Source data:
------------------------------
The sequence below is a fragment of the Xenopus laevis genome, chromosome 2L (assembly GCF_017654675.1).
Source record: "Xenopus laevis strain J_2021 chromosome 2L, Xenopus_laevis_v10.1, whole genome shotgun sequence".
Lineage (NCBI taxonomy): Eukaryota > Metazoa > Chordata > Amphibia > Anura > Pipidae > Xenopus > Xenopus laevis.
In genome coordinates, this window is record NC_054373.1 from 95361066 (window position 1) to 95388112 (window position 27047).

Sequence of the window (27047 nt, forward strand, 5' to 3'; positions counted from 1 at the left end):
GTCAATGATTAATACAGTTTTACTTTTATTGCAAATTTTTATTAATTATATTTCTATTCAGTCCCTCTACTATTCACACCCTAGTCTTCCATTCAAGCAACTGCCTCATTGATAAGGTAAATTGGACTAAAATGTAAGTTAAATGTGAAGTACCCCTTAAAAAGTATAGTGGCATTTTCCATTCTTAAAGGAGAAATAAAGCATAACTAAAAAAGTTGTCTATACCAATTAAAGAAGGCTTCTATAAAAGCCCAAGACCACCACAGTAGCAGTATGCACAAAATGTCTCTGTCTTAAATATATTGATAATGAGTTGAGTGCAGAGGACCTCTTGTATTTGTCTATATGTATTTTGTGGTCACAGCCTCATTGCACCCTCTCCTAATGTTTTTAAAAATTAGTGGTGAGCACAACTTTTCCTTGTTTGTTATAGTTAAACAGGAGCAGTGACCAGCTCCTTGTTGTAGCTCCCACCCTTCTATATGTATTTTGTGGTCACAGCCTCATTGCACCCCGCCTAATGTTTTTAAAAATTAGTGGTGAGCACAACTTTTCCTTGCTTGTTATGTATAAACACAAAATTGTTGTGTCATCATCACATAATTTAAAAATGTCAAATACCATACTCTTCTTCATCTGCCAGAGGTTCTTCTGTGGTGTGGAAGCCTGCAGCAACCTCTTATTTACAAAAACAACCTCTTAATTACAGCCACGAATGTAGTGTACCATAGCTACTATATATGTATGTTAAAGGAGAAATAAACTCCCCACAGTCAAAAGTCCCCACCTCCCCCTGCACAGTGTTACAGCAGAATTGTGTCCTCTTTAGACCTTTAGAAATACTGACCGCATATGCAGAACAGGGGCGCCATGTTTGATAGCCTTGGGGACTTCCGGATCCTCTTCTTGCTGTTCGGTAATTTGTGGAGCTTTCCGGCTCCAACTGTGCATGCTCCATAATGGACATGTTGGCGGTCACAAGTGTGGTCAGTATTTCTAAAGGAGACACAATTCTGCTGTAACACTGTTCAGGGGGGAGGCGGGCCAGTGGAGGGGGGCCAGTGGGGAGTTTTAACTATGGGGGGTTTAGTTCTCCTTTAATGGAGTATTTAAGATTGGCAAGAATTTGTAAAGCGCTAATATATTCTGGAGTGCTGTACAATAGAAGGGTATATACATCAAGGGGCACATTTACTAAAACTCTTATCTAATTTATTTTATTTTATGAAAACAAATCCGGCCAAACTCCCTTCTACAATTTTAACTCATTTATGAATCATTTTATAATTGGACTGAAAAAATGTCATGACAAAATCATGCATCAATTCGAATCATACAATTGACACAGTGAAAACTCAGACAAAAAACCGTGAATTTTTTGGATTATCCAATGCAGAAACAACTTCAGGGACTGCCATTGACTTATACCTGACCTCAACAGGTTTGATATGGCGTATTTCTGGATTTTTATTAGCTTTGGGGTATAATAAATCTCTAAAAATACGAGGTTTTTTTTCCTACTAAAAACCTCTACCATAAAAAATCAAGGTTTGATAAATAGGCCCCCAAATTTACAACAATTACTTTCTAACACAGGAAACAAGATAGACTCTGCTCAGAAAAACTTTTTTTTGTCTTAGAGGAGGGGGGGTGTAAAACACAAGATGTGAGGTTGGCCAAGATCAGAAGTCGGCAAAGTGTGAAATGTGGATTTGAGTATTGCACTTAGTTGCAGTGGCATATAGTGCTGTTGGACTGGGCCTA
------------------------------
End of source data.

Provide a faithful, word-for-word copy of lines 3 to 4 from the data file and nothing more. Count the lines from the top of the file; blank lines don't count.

Lineage (NCBI taxonomy): Eukaryota > Metazoa > Chordata > Amphibia > Anura > Pipidae > Xenopus > Xenopus laevis.
In genome coordinates, this window is record NC_054373.1 from 95361066 (window position 1) to 95388112 (window position 27047).